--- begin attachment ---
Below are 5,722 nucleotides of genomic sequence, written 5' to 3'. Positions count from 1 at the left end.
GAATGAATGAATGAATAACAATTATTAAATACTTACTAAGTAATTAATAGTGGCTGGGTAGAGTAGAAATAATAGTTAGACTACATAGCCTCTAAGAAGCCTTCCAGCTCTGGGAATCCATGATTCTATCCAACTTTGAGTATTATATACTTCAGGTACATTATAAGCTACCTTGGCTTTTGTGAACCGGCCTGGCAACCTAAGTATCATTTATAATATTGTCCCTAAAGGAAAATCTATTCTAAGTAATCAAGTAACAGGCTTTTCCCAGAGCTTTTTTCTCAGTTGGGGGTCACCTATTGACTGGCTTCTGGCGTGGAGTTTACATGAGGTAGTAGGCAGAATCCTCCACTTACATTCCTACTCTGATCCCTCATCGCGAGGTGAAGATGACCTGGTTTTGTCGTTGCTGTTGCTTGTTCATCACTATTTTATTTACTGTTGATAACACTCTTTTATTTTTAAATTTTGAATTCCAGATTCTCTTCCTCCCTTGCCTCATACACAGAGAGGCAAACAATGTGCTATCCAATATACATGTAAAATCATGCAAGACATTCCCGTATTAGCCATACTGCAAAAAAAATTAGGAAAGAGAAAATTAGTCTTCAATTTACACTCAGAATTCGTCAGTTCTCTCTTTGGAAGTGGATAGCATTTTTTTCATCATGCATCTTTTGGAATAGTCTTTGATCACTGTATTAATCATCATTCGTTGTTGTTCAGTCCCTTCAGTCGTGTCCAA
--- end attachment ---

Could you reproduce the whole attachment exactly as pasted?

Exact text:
Below are 5,722 nucleotides of genomic sequence, written 5' to 3'. Positions count from 1 at the left end.
GAATGAATGAATGAATAACAATTATTAAATACTTACTAAGTAATTAATAGTGGCTGGGTAGAGTAGAAATAATAGTTAGACTACATAGCCTCTAAGAAGCCTTCCAGCTCTGGGAATCCATGATTCTATCCAACTTTGAGTATTATATACTTCAGGTACATTATAAGCTACCTTGGCTTTTGTGAACCGGCCTGGCAACCTAAGTATCATTTATAATATTGTCCCTAAAGGAAAATCTATTCTAAGTAATCAAGTAACAGGCTTTTCCCAGAGCTTTTTTCTCAGTTGGGGGTCACCTATTGACTGGCTTCTGGCGTGGAGTTTACATGAGGTAGTAGGCAGAATCCTCCACTTACATTCCTACTCTGATCCCTCATCGCGAGGTGAAGATGACCTGGTTTTGTCGTTGCTGTTGCTTGTTCATCACTATTTTATTTACTGTTGATAACACTCTTTTATTTTTAAATTTTGAATTCCAGATTCTCTTCCTCCCTTGCCTCATACACAGAGAGGCAAACAATGTGCTATCCAATATACATGTAAAATCATGCAAGACATTCCCGTATTAGCCATACTGCAAAAAAAATTAGGAAAGAGAAAATTAGTCTTCAATTTACACTCAGAATTCGTCAGTTCTCTCTTTGGAAGTGGATAGCATTTTTTTCATCATGCATCTTTTGGAATAGTCTTTGATCACTGTATTAATCATCATTCGTTGTTGTTCAGTCCCTTCAGTCGTGTCCAA